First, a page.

Did you know that you can collect the same kind of data on land too?
By Matt Griffiths
|Just head straight for 6 km and you'll reach the end of the streamers - marine seismic collection happens on a large scale!|
Matt Griffiths writing and this is day 23 aboard the Langseth. I now have 23 days of experience doing marine seismic. For some background, I just finished a Masters doing seismic processing of near-surface reflection data on land. It has been interesting being apart of the Axial cruise and seeing the similarities and differences between marine & land seismic.
Firstly, in both cases the reflections are pretty hyperbolic. But holy lord there are a lot of diffractions in this marine data; the seafloor of Axial is rough! On land I have been spoiled with bedded clays with beautifully continuous reflections.
The other difference is the scale of the operation. Marine seismic is enormous compared to near-surface seismic. When we were spooling out ~24km of streamers, with 360 degree view of the ocean deep you can't help but contemplate the vastness of the world. And it's just a tiny blue dot in the universe. Being at sea I finally understand why it's a blue dot. Near-surface seismic would have you think that the world is a green or brown dot.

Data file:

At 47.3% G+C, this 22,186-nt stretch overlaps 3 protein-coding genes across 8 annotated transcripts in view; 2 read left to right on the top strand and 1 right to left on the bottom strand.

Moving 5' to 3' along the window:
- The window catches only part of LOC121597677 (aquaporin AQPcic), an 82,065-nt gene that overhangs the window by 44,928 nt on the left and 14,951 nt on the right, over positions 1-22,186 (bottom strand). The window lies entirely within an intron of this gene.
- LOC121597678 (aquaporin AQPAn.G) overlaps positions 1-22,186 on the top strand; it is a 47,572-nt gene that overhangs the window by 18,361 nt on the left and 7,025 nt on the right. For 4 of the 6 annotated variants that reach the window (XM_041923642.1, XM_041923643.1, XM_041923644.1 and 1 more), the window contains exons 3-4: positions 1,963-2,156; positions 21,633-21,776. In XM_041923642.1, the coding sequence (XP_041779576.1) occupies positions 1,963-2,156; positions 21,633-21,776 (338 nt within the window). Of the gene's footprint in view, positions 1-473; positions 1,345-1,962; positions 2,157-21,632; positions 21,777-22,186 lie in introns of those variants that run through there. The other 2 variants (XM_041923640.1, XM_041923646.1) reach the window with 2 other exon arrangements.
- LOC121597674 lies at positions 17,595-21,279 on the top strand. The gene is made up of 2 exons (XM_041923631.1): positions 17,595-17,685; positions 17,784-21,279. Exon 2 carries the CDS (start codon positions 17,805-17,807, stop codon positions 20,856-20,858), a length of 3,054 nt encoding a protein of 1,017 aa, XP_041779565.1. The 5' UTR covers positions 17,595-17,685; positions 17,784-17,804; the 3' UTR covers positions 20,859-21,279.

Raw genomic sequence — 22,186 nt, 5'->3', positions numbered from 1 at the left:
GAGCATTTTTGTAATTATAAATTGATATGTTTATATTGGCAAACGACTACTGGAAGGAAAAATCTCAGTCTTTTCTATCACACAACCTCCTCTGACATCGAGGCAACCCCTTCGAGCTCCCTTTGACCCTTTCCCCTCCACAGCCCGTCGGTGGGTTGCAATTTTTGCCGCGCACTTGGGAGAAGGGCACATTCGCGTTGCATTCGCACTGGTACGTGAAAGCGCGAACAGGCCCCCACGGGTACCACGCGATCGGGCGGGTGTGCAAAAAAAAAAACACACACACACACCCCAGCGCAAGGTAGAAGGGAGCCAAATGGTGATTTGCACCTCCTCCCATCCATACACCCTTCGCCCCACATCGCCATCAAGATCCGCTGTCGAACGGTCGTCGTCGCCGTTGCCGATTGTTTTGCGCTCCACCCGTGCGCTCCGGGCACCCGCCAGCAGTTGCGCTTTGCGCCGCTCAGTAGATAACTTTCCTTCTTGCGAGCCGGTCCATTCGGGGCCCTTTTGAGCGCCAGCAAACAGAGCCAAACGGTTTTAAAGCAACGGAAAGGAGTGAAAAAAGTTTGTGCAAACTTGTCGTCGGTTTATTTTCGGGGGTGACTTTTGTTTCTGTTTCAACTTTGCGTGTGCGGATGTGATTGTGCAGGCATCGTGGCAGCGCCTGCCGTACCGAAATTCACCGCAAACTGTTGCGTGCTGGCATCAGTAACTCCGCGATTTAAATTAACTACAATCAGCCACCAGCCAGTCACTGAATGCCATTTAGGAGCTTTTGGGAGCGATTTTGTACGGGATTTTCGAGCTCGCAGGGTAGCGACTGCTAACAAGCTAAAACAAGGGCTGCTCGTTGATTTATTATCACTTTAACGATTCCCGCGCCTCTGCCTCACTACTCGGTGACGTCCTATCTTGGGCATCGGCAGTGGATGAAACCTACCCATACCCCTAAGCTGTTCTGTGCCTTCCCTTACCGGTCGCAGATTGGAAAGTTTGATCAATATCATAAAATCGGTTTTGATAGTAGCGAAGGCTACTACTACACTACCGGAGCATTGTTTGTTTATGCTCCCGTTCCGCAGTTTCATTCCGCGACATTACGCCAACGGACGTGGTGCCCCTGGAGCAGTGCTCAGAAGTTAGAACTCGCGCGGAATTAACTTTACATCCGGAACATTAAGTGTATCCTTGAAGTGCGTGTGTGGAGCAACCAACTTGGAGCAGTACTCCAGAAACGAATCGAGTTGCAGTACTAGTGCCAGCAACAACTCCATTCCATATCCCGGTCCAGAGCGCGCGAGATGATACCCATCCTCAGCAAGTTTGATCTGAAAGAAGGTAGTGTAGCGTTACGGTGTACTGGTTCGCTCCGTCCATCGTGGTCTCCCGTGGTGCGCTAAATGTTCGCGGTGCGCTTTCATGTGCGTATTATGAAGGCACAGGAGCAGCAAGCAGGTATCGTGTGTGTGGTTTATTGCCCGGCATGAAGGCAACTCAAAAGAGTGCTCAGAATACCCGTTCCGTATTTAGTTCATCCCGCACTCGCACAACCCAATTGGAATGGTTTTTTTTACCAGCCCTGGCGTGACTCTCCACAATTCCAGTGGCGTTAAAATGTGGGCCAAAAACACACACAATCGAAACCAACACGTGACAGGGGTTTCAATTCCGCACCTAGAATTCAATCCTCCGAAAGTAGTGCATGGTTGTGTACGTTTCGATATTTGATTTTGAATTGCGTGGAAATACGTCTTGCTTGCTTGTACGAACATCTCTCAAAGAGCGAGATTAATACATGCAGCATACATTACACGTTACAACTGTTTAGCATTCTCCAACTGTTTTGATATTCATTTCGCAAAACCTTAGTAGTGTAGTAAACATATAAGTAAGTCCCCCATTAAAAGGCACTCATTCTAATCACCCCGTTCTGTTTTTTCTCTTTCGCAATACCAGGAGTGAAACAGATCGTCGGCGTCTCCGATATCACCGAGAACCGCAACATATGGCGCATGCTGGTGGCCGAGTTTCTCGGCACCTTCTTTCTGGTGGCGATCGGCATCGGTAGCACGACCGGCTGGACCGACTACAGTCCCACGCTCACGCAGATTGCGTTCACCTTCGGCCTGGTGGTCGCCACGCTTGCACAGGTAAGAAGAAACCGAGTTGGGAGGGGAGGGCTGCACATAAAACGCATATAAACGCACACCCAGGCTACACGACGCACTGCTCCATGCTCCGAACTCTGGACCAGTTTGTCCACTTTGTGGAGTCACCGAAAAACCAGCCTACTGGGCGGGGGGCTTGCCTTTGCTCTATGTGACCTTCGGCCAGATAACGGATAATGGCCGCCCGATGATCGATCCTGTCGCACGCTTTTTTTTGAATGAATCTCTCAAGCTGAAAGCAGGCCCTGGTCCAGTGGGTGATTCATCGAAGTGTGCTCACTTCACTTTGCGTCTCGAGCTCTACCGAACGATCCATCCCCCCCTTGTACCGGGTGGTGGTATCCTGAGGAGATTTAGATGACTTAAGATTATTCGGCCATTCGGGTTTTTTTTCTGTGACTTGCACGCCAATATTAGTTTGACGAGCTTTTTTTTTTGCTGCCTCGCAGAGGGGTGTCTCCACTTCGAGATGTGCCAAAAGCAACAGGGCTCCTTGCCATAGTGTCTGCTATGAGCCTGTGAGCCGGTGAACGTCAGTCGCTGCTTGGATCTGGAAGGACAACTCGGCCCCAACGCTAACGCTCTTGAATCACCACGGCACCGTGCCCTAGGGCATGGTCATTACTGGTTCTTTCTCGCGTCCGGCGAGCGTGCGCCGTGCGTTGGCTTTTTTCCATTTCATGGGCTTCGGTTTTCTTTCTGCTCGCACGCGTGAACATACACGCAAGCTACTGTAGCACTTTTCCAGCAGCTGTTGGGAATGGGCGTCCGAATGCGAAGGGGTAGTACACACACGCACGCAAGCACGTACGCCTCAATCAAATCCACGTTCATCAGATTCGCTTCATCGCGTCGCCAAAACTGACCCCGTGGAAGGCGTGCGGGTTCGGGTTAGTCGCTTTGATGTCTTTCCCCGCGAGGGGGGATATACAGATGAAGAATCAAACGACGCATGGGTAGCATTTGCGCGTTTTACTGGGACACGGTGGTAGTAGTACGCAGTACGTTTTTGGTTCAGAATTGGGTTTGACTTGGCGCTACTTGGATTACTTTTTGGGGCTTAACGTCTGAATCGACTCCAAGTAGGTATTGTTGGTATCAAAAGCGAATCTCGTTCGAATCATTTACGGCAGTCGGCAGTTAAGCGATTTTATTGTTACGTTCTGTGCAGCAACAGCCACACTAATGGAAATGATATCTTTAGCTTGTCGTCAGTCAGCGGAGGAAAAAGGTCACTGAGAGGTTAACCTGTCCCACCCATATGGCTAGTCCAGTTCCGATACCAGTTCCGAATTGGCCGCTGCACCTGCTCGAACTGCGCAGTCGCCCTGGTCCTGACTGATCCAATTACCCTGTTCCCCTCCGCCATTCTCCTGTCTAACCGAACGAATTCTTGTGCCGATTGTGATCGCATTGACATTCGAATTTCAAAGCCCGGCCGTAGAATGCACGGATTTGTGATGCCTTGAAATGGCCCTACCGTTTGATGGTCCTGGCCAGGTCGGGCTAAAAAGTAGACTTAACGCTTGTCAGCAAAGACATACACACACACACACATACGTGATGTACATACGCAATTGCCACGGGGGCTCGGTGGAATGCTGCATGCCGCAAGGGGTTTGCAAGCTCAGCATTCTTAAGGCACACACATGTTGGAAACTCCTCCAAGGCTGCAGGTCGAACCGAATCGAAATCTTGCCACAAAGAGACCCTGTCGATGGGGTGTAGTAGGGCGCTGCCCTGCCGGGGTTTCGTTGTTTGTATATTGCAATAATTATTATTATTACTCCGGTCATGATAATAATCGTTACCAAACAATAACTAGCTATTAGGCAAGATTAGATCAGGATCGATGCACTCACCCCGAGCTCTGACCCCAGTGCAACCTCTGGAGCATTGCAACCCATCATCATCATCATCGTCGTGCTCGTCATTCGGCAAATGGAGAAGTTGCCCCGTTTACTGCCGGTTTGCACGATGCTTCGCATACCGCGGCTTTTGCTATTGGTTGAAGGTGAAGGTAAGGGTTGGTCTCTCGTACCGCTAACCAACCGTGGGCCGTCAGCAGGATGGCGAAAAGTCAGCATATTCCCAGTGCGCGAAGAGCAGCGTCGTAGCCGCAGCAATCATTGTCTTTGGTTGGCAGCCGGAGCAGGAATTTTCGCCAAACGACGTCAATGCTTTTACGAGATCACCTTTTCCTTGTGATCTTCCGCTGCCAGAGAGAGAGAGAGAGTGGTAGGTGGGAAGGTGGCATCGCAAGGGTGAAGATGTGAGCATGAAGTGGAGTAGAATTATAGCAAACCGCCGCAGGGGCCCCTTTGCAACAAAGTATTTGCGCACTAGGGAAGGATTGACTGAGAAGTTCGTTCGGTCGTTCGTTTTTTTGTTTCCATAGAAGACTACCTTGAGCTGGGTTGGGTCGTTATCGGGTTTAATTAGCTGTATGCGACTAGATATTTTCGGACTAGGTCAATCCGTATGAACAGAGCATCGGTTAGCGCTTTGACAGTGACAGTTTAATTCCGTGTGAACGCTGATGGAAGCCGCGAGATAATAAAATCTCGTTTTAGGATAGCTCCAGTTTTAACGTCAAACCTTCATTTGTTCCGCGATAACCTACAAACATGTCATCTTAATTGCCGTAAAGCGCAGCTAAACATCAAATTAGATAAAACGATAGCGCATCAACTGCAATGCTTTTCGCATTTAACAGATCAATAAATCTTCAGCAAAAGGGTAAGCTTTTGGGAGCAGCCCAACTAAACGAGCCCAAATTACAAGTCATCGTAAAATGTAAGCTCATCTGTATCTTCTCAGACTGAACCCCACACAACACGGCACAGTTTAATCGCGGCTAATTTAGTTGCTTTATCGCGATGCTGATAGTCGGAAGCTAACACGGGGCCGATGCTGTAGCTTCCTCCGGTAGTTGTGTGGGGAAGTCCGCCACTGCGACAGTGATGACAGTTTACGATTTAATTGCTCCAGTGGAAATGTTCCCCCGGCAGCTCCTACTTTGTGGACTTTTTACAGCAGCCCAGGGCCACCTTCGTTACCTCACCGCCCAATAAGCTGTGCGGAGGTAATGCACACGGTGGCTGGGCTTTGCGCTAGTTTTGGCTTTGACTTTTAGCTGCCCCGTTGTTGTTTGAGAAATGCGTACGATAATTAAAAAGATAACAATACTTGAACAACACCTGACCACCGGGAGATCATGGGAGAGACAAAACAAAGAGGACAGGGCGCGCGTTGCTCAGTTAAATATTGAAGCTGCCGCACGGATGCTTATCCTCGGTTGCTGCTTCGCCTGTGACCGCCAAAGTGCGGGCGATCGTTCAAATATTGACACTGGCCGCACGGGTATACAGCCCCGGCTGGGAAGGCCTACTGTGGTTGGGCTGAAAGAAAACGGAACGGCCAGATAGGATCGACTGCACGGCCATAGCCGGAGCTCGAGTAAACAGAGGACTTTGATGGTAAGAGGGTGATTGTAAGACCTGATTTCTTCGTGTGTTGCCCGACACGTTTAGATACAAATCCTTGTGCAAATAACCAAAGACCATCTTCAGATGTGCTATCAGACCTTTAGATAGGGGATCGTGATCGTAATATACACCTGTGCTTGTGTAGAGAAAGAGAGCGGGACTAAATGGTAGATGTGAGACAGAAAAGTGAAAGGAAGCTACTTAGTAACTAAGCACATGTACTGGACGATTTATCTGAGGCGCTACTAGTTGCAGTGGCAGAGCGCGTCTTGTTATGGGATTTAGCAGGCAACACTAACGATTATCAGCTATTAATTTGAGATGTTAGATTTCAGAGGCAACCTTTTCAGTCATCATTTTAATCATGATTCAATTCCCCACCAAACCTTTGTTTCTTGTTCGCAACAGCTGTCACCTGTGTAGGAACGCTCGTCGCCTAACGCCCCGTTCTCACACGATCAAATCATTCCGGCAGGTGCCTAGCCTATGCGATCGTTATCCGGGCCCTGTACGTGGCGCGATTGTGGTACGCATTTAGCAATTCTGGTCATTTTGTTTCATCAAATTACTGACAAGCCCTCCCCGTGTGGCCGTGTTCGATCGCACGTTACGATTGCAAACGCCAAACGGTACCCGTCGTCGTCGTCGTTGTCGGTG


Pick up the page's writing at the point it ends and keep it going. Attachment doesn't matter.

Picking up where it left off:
A similarity is the exciting monotony of data acquisition. With every shot gathered we are one step closer to finding some treasure; be it a magma chamber or some actual treasure. It doesn't matter if it is marine or terrestrial, the suspense just builds and builds until you first see the freshly processed section.
Both settings for seismic have their dangers. Acquiring near-surface data using the land-streamer & Microvibe (See Figure 1. -- Details in Pugin, 2013), you have to keep watching out for cars and poison ivy. At sea you have to be watching out for tripping hazards to avoid falling down the stairs or falling overboard.
Although the environments are very different, the physics and fun are the same. If you like doing seismic on land, I highly recommend you try seismic at sea. The inverse is true as well.
Peace be with you,
Pugin, A. J.-M.; Pullan, S. E., and Hunter, J. A. Shear-wave high-resolution seismic reflection in Ottawa and Quebec City, Canada. The Leading Edge, 32(3):250–255, Mar 2013
I like your writing style. Good blog Matt. Hope to see you soon...ReplyDelete